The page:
Enter Cracker, who fit in my hand. It turns out Cracker was the best dog ever, but that’s another story entirely of its own. However, Cracker did have one peculiarity. He liked to dry hump cats. Well, maybe dry humping wasn’t his intention, and maybe he didn’t know that he wasn’t doing it right, but he went at it with complete conviction and gusto, and Smitty was his first casualty. Now Smitty outweighed Cracker by a good ten pounds. But he just let that little dog have his way with no thought about any of it. Cracker was so adamant and hell bent to defile that cat at such an early age that it earned him a trip to the vet to get his balls cut off. They were so tiny that they didn’t even require stitches. But damn if that didn’t stop him. He never even broke stride. Henceforth it was, “Cracker! Get off the cat!” Sometimes I’d see him walking all casually over to the cat like no one noticed, but I knew. Cracker had different walks for different needs. He had his poop walk, his ready-for-bed walk, his I’m-gonna-kick-your-ass walk, and he sure did have his I’m-gonna-ride-that-cat-hard walk.

Smitty just never minded. He viewed Cracker as part of the landscape. About a year later, the neighbor’s cat had kittens. Four kittens and one was the same yellow color as Smitty. See above about default. So now Smitty had a twin brother whom we called Kitten. We never changed it, or added on. It was always just Kitten, even when he also grew to be a very big cat. Kitten was my second dog-cat. After Turkey, I knew they weren’t all like this, but having two in a row felt like hitting the cat lottery twice. Kitten was just as laid back and friendly, and he also tolerated Cracker’s idiosyncrasies. Cracker now had two cats to choose from and he was all about sharing the love, which he did.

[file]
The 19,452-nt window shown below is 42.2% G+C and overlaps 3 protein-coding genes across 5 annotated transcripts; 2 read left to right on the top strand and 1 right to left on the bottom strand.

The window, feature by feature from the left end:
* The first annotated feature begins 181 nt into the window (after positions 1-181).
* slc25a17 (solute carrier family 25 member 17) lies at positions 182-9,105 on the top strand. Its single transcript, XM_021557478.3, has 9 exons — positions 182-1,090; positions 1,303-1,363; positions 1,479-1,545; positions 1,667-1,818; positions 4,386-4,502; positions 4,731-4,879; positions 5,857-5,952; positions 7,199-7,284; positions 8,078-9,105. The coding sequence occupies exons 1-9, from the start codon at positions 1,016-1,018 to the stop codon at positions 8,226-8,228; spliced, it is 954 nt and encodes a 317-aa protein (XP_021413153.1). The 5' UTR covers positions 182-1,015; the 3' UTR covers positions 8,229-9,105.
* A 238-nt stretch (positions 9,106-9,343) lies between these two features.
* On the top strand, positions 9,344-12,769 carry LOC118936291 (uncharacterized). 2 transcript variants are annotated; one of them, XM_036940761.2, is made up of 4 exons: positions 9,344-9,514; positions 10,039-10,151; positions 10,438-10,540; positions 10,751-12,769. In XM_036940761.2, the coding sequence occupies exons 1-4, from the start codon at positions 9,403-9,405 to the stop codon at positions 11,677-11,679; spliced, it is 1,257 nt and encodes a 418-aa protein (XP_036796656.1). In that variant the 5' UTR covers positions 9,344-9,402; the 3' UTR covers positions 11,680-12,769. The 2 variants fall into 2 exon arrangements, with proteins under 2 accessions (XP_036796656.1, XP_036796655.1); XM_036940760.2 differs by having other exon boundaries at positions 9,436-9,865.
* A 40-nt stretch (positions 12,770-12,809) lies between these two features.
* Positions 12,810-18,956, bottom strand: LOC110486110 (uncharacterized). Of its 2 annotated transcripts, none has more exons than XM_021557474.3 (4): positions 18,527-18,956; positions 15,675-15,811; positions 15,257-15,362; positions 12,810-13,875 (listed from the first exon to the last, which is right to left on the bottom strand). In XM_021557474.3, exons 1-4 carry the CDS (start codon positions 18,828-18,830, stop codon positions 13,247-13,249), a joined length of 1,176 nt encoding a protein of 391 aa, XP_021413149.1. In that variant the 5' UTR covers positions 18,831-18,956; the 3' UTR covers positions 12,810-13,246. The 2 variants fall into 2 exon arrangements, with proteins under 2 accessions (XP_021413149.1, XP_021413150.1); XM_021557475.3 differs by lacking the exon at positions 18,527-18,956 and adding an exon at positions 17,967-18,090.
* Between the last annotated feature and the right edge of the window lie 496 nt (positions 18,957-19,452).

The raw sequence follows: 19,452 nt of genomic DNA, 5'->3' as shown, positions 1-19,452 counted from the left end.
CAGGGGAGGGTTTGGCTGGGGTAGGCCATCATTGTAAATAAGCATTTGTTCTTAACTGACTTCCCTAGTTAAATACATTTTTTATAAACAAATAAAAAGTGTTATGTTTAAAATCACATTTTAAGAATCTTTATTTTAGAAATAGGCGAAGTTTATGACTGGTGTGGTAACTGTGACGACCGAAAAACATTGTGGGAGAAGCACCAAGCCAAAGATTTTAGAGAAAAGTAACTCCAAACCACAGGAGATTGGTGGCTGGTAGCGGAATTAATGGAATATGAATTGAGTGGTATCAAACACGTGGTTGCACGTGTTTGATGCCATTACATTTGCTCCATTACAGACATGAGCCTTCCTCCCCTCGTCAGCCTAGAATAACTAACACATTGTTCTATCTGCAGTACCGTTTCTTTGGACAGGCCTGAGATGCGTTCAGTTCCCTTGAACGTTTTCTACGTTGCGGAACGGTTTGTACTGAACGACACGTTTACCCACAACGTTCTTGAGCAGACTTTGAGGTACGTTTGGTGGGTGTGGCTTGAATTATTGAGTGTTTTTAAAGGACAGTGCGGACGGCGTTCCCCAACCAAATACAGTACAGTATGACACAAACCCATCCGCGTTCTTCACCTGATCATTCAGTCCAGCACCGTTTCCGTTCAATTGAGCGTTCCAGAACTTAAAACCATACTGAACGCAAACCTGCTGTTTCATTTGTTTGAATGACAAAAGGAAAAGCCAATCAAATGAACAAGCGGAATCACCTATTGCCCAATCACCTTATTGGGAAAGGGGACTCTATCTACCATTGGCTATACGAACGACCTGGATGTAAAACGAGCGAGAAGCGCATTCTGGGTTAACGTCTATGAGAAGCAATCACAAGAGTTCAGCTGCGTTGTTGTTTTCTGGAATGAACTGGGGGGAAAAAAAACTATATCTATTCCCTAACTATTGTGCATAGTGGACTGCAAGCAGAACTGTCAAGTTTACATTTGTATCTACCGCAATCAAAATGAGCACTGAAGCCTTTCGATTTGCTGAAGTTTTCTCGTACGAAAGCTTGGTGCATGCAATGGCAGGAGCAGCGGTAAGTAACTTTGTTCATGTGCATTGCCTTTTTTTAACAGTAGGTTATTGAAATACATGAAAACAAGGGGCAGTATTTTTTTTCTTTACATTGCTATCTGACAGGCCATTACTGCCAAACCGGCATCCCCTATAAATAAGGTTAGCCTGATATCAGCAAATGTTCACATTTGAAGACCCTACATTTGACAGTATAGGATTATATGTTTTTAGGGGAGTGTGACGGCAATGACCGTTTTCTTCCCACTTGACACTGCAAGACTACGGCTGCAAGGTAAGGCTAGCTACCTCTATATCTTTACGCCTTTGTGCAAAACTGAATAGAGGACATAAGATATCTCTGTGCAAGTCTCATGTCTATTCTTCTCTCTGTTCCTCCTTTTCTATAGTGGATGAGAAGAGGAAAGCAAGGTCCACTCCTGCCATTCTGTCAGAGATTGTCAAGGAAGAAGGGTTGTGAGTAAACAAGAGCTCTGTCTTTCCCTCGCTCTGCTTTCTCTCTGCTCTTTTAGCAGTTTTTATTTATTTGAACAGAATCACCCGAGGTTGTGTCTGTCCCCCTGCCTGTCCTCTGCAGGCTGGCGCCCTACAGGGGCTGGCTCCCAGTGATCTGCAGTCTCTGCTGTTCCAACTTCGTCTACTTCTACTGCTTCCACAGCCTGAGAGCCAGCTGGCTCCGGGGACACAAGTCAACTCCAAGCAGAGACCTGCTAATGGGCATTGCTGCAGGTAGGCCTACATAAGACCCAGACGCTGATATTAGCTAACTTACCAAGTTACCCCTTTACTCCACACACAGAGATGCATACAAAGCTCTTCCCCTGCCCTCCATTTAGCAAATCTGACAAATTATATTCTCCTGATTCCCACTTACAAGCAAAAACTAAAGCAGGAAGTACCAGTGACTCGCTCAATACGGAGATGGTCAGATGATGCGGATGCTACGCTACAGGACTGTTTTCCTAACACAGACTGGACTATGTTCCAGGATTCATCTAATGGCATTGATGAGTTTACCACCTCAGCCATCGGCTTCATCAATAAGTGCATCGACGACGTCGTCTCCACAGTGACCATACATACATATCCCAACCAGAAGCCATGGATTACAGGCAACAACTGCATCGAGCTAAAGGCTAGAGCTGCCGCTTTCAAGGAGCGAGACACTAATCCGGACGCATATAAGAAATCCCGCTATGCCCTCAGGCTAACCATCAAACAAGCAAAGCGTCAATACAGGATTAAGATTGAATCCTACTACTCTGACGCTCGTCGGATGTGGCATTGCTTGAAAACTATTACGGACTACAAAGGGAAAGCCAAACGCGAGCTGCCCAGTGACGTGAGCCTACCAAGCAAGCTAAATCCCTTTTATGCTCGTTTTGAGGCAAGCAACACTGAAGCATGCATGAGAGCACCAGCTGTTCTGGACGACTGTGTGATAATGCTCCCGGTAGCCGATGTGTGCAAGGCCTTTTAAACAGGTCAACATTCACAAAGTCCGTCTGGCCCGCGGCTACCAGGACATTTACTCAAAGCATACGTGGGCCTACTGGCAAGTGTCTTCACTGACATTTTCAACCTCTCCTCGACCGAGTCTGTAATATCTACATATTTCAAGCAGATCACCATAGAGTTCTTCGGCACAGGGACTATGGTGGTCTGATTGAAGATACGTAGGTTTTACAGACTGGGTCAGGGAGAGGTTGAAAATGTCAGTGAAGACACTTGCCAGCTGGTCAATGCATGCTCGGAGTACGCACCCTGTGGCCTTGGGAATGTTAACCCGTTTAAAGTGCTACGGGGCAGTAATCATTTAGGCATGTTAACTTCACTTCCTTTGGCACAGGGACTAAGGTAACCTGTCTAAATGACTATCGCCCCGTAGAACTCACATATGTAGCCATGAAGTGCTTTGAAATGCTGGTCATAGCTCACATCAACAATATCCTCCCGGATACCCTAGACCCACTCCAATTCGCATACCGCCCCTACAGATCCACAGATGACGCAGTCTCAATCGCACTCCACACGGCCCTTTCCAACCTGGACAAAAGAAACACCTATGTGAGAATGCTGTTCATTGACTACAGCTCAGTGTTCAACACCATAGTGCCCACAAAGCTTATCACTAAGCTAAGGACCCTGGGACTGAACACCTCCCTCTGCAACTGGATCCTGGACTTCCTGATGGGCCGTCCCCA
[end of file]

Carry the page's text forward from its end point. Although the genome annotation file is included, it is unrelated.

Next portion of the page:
I moved to a different barn and couldn’t take Smitty or Kitten, so they stayed at the barn they knew well. For a year, Cracker had no contact with cats and I had high hopes his habit would be long forgotten. When we moved to another barn, it conveyed with its own resident cat, Milo. Milo was not impressed with our arrival, most of all Cracker’s. He gave us a wide berth and the disdain on his face could not be concealed. If looks could kill, Cracker and I would have been dead.

I made Milo’s life worse when I added another dog to the mix. Cracker needed a friend, a pal, and I got him Darby, a four-year-old female Greyhound. My thinking was that I could help a dog and that she would be big enough not to compete with Cracker for my lap. Darby was a fantastic addition. Cracker tried to boss her around, but she dealt with that by raising her head and ignoring him when he would yap around trying to nip her face, or she’d just take off running and leave him in the dust. That really pissed him off the most. He fancied himself swift of foot and hated facing the reality that he was only fast in his mind. His legs were only five inches long, what did he expect? But it surprised him and pissed him off every time. Such is the life of a Jack Russell.

Darby and Cracker left Milo alone for the most part and he avoided them at all costs. He had a permanent contemptuous scowl on his face, especially when he reminded us, constantly I might add, that the food bowl was empty. He couldn’t believe he had to ask for food from us lowbrow homebreds. It was insulting.

But just about this time, my neighbor (spoiler alert: see above about neighbors) announced that she was fostering kittens. And that I should take one. Which I did. I picked out a very fluffy, grey male, a prettier version of Milo. I thought that might appease the old goat. When it came time to collect the new addition, my neighbor made an executive decision, and brought over the black and white kitten instead.  She felt his outgoing personality was better suited to the crazy zoo that was my life.